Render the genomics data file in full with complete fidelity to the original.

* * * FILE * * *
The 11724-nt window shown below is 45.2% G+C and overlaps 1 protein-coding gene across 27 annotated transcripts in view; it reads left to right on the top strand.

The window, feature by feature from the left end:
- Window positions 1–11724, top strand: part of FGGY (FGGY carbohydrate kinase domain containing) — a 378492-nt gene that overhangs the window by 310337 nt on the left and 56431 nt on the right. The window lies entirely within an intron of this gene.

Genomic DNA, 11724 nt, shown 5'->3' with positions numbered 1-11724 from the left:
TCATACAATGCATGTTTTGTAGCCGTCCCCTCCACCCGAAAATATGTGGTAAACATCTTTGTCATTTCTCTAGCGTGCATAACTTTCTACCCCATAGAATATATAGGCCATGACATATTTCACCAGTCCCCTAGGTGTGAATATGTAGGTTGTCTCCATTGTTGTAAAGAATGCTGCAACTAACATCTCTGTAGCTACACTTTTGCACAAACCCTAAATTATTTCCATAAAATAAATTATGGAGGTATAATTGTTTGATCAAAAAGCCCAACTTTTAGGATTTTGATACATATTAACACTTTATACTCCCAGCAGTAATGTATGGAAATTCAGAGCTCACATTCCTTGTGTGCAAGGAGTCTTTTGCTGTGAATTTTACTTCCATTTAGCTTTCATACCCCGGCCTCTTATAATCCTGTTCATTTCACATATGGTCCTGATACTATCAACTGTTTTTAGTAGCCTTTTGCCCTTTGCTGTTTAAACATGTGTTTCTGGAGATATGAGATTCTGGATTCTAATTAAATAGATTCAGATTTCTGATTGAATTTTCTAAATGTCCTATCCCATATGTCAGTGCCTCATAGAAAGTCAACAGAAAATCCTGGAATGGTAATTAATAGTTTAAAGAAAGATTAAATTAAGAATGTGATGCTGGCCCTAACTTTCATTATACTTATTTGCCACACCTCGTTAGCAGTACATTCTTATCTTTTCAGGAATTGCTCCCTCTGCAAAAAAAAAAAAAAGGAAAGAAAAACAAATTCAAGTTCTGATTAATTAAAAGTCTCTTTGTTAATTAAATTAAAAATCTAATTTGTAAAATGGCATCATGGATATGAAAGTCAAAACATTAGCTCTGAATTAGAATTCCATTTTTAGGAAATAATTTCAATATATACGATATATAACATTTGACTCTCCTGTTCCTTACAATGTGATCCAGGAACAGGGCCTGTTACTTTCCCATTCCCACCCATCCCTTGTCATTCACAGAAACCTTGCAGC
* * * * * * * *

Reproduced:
The 11724-nt window shown below is 45.2% G+C and overlaps 1 protein-coding gene across 27 annotated transcripts in view; it reads left to right on the top strand.

The window, feature by feature from the left end:
- Window positions 1–11724, top strand: part of FGGY (FGGY carbohydrate kinase domain containing) — a 378492-nt gene that overhangs the window by 310337 nt on the left and 56431 nt on the right. The window lies entirely within an intron of this gene.

Genomic DNA, 11724 nt, shown 5'->3' with positions numbered 1-11724 from the left:
TCATACAATGCATGTTTTGTAGCCGTCCCCTCCACCCGAAAATATGTGGTAAACATCTTTGTCATTTCTCTAGCGTGCATAACTTTCTACCCCATAGAATATATAGGCCATGACATATTTCACCAGTCCCCTAGGTGTGAATATGTAGGTTGTCTCCATTGTTGTAAAGAATGCTGCAACTAACATCTCTGTAGCTACACTTTTGCACAAACCCTAAATTATTTCCATAAAATAAATTATGGAGGTATAATTGTTTGATCAAAAAGCCCAACTTTTAGGATTTTGATACATATTAACACTTTATACTCCCAGCAGTAATGTATGGAAATTCAGAGCTCACATTCCTTGTGTGCAAGGAGTCTTTTGCTGTGAATTTTACTTCCATTTAGCTTTCATACCCCGGCCTCTTATAATCCTGTTCATTTCACATATGGTCCTGATACTATCAACTGTTTTTAGTAGCCTTTTGCCCTTTGCTGTTTAAACATGTGTTTCTGGAGATATGAGATTCTGGATTCTAATTAAATAGATTCAGATTTCTGATTGAATTTTCTAAATGTCCTATCCCATATGTCAGTGCCTCATAGAAAGTCAACAGAAAATCCTGGAATGGTAATTAATAGTTTAAAGAAAGATTAAATTAAGAATGTGATGCTGGCCCTAACTTTCATTATACTTATTTGCCACACCTCGTTAGCAGTACATTCTTATCTTTTCAGGAATTGCTCCCTCTGCAAAAAAAAAAAAAAGGAAAGAAAAACAAATTCAAGTTCTGATTAATTAAAAGTCTCTTTGTTAATTAAATTAAAAATCTAATTTGTAAAATGGCATCATGGATATGAAAGTCAAAACATTAGCTCTGAATTAGAATTCCATTTTTAGGAAATAATTTCAATATATACGATATATAACATTTGACTCTCCTGTTCCTTACAATGTGATCCAGGAACAGGGCCTGTTACTTTCCCATTCCCACCCATCCCTTGTCATTCACAGAAACCTTGCAGC